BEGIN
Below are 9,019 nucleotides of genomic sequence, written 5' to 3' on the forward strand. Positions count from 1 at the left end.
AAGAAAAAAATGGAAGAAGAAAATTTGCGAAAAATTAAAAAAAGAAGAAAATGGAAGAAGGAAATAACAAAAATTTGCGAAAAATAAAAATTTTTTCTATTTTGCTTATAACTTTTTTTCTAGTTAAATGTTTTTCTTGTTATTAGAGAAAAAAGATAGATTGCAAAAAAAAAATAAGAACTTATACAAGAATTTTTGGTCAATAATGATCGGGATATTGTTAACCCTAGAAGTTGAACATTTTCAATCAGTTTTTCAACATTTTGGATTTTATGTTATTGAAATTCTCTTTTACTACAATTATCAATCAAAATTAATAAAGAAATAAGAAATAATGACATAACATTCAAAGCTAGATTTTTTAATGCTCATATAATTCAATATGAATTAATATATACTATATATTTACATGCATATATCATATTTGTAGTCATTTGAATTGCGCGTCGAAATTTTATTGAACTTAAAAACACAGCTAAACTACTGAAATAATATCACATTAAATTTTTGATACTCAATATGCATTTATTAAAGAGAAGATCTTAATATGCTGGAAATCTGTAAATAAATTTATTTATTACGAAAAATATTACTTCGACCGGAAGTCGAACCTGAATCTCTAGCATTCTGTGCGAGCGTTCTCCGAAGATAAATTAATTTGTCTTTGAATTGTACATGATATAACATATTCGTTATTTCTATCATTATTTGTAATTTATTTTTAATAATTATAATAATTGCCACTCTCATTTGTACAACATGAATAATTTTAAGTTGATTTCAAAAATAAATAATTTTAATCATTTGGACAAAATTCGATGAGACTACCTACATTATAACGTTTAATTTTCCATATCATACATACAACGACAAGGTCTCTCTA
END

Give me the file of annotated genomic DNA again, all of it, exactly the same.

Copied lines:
Below are 9,019 nucleotides of genomic sequence, written 5' to 3' on the forward strand. Positions count from 1 at the left end.
AAGAAAAAAATGGAAGAAGAAAATTTGCGAAAAATTAAAAAAAGAAGAAAATGGAAGAAGGAAATAACAAAAATTTGCGAAAAATAAAAATTTTTTCTATTTTGCTTATAACTTTTTTTCTAGTTAAATGTTTTTCTTGTTATTAGAGAAAAAAGATAGATTGCAAAAAAAAAATAAGAACTTATACAAGAATTTTTGGTCAATAATGATCGGGATATTGTTAACCCTAGAAGTTGAACATTTTCAATCAGTTTTTCAACATTTTGGATTTTATGTTATTGAAATTCTCTTTTACTACAATTATCAATCAAAATTAATAAAGAAATAAGAAATAATGACATAACATTCAAAGCTAGATTTTTTAATGCTCATATAATTCAATATGAATTAATATATACTATATATTTACATGCATATATCATATTTGTAGTCATTTGAATTGCGCGTCGAAATTTTATTGAACTTAAAAACACAGCTAAACTACTGAAATAATATCACATTAAATTTTTGATACTCAATATGCATTTATTAAAGAGAAGATCTTAATATGCTGGAAATCTGTAAATAAATTTATTTATTACGAAAAATATTACTTCGACCGGAAGTCGAACCTGAATCTCTAGCATTCTGTGCGAGCGTTCTCCGAAGATAAATTAATTTGTCTTTGAATTGTACATGATATAACATATTCGTTATTTCTATCATTATTTGTAATTTATTTTTAATAATTATAATAATTGCCACTCTCATTTGTACAACATGAATAATTTTAAGTTGATTTCAAAAATAAATAATTTTAATCATTTGGACAAAATTCGATGAGACTACCTACATTATAACGTTTAATTTTCCATATCATACATACAACGACAAGGTCTCTCTA